How The Evolution Of Social Life shaped Our Brain
Wow. Just finished the book above. It was pretty interesting; a must read, especially for those that are into evolutionary psychology.
The main idea that is defended during the whole plot is the social brain hypothesis. This hypothesis states that our brains grew bigger throughout history because of an increase in size of our social communities.
As our ancestral community size increased, evolutionary pressures made sure that we evolved to more sociable human beings.
We invented tools such as language and fire. These things purely evolved as responses to the selection for more intricate and complex social worlds.
To process all this new information, we needed bigger brains. And nature gave it to us, – at least – to our ancestors in the first place.
Let’s move to another key concept in this book…
Ever heard of it?
This is the maximum number of relationships our social brain is able to maintain.
This magical number is 150.
Yeah, that’s right. We cannot maintain more than 150 relationships in our life.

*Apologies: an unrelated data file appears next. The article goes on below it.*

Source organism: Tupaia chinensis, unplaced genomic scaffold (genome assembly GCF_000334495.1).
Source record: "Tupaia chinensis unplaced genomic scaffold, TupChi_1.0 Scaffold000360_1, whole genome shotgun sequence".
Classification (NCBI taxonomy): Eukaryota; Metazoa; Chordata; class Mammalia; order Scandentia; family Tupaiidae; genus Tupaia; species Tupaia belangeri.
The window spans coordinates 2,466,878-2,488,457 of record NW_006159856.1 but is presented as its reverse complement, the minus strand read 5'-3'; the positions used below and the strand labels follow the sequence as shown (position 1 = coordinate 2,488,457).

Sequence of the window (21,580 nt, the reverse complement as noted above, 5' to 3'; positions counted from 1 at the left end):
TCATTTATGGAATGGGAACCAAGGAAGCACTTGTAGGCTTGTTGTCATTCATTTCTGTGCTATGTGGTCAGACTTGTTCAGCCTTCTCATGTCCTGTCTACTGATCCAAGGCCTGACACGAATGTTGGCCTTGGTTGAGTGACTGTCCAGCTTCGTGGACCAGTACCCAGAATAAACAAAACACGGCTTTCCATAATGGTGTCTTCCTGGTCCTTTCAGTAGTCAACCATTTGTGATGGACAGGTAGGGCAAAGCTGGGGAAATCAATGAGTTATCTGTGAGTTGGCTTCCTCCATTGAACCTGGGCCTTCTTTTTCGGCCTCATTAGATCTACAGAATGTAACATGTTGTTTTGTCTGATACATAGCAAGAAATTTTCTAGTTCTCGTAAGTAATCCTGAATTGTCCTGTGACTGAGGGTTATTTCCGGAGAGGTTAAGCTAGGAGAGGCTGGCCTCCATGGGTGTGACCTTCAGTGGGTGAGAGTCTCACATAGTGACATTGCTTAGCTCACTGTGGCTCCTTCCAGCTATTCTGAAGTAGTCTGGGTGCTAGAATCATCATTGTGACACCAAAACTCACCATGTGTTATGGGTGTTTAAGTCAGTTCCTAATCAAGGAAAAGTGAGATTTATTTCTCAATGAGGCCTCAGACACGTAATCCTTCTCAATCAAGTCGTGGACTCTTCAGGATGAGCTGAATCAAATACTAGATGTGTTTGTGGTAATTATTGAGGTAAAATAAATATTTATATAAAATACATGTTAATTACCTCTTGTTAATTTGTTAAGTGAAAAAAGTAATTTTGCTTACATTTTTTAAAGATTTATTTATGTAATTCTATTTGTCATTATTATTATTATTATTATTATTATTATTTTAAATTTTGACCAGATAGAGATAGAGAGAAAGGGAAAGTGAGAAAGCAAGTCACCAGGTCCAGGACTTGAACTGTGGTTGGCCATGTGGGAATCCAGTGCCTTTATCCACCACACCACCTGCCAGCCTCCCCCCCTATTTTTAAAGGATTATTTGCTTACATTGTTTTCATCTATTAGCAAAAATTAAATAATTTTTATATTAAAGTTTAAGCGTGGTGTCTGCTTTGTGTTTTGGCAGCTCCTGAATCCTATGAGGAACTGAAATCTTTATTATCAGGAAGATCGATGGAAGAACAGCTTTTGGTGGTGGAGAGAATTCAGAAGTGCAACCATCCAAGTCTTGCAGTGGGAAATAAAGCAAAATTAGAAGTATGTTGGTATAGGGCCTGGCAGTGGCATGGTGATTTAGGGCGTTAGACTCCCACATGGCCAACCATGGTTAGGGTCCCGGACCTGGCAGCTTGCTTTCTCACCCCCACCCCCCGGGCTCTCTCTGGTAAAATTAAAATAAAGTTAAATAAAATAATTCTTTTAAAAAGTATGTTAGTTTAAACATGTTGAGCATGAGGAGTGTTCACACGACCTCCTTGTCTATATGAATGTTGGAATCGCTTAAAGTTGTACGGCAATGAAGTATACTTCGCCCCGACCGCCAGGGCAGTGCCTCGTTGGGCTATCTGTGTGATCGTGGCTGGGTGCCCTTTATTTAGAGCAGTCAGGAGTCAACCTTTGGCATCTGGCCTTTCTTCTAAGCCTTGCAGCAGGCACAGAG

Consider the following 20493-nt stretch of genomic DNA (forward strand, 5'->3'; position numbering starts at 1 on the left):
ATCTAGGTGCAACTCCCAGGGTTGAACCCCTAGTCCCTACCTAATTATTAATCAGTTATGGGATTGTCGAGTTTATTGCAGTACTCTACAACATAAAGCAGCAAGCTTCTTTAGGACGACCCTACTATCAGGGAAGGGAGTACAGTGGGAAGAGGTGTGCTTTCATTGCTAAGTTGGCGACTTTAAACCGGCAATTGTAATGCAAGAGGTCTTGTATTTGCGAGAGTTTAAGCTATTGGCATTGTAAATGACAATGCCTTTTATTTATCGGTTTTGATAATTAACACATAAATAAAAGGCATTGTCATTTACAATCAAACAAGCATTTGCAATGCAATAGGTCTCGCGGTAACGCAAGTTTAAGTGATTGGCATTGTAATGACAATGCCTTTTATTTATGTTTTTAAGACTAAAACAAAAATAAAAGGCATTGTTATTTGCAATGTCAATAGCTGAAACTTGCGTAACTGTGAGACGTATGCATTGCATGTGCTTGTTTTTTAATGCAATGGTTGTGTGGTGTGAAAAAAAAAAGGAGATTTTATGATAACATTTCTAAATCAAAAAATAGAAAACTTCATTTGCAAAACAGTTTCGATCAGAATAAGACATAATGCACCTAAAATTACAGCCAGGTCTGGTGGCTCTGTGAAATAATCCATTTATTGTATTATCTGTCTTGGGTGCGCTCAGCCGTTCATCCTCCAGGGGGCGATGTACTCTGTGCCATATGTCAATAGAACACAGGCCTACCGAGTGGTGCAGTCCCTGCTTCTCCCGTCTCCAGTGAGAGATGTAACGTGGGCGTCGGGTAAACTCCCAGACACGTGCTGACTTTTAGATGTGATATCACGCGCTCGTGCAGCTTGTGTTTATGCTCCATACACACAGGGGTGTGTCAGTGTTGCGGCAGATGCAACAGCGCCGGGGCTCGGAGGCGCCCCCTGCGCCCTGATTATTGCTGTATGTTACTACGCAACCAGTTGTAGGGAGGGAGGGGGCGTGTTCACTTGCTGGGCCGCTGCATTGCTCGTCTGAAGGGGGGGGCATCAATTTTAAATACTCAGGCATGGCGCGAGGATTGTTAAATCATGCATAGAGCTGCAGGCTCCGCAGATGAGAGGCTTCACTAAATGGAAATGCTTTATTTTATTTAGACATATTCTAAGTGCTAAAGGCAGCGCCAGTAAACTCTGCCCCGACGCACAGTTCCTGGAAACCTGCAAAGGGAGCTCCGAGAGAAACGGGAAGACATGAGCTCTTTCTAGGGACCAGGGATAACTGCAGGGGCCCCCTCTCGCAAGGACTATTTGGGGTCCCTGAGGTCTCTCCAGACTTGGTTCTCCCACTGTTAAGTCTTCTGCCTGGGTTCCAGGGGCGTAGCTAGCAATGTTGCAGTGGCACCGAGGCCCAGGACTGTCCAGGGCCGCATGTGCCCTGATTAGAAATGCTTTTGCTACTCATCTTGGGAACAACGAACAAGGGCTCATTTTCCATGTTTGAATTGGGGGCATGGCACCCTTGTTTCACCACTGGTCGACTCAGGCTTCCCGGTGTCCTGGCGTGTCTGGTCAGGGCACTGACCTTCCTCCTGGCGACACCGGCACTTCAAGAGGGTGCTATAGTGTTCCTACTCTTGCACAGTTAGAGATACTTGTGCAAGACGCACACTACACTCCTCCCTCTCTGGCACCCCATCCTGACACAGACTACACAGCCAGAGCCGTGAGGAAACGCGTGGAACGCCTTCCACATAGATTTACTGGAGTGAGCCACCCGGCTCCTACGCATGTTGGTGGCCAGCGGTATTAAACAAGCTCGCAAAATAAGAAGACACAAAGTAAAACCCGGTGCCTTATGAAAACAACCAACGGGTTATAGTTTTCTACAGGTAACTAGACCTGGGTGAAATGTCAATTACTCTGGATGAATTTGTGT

These 150 people comprise of a small core group of 5 (our relatives), support groups of 15 (our close friends), and band-sized numbers of around 50 (our acquaintances).
The funny thing is that – although our social world has become increasingly complex -Dunbar’s number has never really changed throughout our evolutionary history.
150 seems to be the official amount of people we can know and deal with, whether it’s 200.000 years ago or in our nowadays, highly ‘connected’ world.
So your thousand Facebook friends may not be the best representation of your true social connections. In fact, studies showed that most people’s Facebook pages list only between 100 and 250 names. This would be in alignment with the number Dunbar predicted.
Our hyper-connected digital world is not making our brains bigger. It just amplifies and simplifies our existing communication. That’s it.
Social media has allowed us to coordinate our social lives in a way that is inexpressibly convenient.
But on these platforms, we don’t “create” true friendships.
These are still made in person, face-to-face.